12 Dunsford Place, Bathwick, Bath
12 Dunsford Place forms part of a Grade II early 19th century terrace situated within the Bath conservation area and World Heritage Site. It forms part of the setting of the Grade II early 19th century terrace at George Street, as well as the Grade II mid-19th century detached villa Miles House which is visible in the wider, sweeping east-west views along Bathwick Hill towards Raby Place. It forms part of the typical Georgian vernacular along Bathwick Hill in its use of Bath stone ashlar, natural slate or clay pantiles, and timber sash windows, with 12 Dunsford Place retaining its traditional-style six-over-six pane sash windows in keeping with the wider terrace. There is some unusual variation in roof articulation, with a mix of double-M roofs and pitched rear roofs that run into the street-facing roof slope. Due to the continuous run of roof slope towards the front-facing eaves from the rear roof ridge at 12 Dunsford Place, the roofscape is of increased visibility and requires more sensitive consideration about how change could be integrated.
In the light of the declared Climate Emergency BPT is generally supportive of retrofit measures that protect elements that contribute to the special architectural and historic interest of a listed building; alterations are expected to be visually coherent with the character of the building, and the wider shared character of the listed terrace and surrounding conservation area.
We are supportive of the principle of the wholescale installation of slimlite glazing, where this is sensitively integrated with the special historic and architectural interest of a listed building and the wider character and appearance of the conservation area, although the suitability of energy-efficient retrofits in relation to heritage significance, effectiveness, and the risk of unintended consequences must be assessed on a case-by-case basis.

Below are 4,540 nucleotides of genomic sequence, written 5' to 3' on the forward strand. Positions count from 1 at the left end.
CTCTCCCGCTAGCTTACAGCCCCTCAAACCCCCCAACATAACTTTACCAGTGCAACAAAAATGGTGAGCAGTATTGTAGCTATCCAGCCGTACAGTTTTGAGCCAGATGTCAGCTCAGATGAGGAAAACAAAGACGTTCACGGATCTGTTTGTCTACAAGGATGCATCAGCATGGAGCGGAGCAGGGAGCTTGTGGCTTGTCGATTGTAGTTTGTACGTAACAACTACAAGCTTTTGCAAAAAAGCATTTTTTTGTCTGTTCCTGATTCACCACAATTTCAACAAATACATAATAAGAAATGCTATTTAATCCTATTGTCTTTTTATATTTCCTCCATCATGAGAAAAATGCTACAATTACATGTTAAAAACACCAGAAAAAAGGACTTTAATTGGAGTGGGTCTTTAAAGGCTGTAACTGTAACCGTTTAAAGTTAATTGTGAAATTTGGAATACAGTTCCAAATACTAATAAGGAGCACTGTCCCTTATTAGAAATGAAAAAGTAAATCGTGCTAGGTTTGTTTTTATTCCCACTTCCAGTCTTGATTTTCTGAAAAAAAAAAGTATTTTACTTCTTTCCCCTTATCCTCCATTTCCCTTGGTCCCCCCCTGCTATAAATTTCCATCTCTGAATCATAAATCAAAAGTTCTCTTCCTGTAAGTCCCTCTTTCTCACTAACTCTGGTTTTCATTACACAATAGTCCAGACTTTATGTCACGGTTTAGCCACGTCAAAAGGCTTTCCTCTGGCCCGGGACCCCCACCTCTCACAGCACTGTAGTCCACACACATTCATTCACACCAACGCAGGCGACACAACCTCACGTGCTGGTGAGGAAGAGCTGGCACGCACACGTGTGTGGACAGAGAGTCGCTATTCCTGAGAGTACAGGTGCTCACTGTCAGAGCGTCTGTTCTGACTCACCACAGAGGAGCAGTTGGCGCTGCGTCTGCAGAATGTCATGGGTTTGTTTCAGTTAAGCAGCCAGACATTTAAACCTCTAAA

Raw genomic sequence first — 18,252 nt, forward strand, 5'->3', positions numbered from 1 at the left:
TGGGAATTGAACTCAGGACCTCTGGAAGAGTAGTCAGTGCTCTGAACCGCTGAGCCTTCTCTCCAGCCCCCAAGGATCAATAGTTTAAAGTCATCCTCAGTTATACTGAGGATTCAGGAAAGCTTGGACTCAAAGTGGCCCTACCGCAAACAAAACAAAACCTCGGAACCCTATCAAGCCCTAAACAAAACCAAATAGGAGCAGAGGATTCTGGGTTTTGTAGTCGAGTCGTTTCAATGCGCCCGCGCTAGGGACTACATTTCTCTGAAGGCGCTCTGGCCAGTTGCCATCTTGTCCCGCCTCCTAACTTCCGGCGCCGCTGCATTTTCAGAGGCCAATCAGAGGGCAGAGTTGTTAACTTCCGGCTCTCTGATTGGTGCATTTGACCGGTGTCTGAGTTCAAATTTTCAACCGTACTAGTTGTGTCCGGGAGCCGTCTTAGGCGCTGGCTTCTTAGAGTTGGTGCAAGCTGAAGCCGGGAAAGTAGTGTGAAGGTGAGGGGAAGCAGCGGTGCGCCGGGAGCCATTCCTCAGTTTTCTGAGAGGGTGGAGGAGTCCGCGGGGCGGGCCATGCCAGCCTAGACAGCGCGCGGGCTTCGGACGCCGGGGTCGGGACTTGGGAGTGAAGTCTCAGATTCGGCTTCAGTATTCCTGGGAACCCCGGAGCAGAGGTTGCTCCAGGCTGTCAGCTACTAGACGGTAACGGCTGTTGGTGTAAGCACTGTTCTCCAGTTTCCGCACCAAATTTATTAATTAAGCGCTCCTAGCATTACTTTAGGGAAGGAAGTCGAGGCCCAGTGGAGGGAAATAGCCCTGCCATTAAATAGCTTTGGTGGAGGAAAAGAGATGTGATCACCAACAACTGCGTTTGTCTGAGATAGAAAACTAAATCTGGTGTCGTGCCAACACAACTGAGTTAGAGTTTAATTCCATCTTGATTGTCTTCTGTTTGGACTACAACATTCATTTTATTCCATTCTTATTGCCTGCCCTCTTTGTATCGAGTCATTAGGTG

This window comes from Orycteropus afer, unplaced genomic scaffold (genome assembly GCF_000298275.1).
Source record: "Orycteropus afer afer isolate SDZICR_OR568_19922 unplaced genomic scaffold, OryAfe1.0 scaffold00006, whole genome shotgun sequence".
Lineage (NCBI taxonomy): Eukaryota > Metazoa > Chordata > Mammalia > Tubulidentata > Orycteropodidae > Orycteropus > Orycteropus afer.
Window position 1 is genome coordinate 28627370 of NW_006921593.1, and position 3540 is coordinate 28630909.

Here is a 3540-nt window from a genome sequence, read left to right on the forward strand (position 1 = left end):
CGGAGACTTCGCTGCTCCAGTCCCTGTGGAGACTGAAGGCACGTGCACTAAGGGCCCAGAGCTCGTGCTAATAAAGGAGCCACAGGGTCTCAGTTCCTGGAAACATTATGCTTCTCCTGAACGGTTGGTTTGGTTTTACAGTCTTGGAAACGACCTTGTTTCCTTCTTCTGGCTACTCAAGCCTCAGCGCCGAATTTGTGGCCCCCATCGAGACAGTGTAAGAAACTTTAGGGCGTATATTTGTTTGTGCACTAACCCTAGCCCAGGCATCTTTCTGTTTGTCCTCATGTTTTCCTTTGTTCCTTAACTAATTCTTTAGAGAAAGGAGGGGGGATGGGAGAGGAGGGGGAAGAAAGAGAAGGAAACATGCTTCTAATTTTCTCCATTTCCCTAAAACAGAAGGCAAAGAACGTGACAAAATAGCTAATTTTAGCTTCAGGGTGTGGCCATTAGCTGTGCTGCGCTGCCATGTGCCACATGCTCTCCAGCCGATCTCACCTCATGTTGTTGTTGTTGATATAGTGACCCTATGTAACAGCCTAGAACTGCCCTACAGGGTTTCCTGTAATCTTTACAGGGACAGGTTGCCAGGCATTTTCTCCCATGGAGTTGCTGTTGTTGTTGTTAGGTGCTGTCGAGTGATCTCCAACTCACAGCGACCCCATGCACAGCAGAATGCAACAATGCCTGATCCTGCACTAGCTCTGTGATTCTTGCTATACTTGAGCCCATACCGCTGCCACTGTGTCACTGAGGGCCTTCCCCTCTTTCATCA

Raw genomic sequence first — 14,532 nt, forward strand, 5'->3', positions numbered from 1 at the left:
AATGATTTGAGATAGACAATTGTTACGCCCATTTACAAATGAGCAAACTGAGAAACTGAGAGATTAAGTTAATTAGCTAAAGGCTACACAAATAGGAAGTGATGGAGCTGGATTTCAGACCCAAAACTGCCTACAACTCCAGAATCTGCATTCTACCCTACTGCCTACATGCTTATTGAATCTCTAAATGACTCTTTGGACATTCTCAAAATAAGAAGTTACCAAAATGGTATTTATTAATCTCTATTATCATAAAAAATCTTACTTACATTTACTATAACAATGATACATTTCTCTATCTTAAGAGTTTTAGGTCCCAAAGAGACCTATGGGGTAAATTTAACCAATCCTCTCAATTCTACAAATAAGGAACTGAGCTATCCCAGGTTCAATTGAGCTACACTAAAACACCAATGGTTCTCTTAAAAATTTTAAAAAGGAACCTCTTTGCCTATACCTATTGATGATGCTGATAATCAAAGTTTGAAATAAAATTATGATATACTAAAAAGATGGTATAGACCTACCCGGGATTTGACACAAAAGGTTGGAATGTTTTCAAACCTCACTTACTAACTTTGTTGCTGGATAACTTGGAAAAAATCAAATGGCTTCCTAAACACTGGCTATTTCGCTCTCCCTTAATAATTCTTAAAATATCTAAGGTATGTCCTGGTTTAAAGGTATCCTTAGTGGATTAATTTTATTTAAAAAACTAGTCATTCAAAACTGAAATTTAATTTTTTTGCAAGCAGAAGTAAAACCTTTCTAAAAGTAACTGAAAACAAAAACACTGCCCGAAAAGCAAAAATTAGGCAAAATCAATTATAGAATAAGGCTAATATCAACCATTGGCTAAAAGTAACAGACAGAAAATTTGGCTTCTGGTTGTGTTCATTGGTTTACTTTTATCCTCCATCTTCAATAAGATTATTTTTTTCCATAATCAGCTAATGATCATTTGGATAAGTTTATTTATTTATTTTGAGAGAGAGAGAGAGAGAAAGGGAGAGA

We acknowledge that the existing windows are non-historic in origin. This offers a positive opportunity for the implementation of energy-efficient retrofits without the loss of historic fabric.
However, it is unclear as to the proposed scale of works and whether this would include both the front and rear elevations of the building. The existing/proposed sash window details provided appear to only relate to the larger sash typology of the first floor windows on the front elevation. BPT therefore strongly recommends that the scope of works is clarified and any additional sash window details or dimensions are included for the benefit of the case officer.
In this particular case, BPT recognises that the installation of slimlite glazing would result in less than substantial harm and no loss of historic fabric. A wholescale installation of slimlite glazing across the front elevation is recommend to ensure a consistent appearance and finish to more effectively mitigate potential visual harm. The proposals would result in the loss of non-historic glazing, and would retain the existing timber sash frame with minimal visual alterations to the existing glazing bar thickness or profile, although we note the depth of the glazing bar would be reduced from 29mm to 20mm to accommodate the additional glazing thickness. We recommend that the viability of retrofitting the existing timber sash frames is clarified as part of the application to ensure minimal change to the appearance or character of a listed building.
BPT is very interested in working with the applicant to get a better understanding of the existing and proposed window condition and design. We feel that this scheme can provide an invaluable opportunity to monitor the thermal and acoustic efficiency of the windows, before and after, whilst also observing any additional repercussions such as changes in humidity levels. This information could then be used to more accurately assess the suitability of slimlite installation in Bath’s historic building stock and create a best practice example that would help further future retrofits to buildings of historic significance within Bath.
We are generally supportive of the installation of PV panels where this would not significantly compromise historic fabric or the distinctive character and appearance of the historic environment. However, due to the unusual roof profile of 12 Dunsford Place, we do have some concerns regarding visibility in wider streetscape views. Therefore, we strongly recommend that further design details of the proposed panels are submitted as part of this application to ensure a non-intrusive appearance and finish in accordance with Policy SCR2 of the Core Strategy and Placemaking Plan. We suggest that PV panels should be monochrome with a matt finish to minimise reflectivity and associated sun glare, and should sit as flush with the roof slope as possible.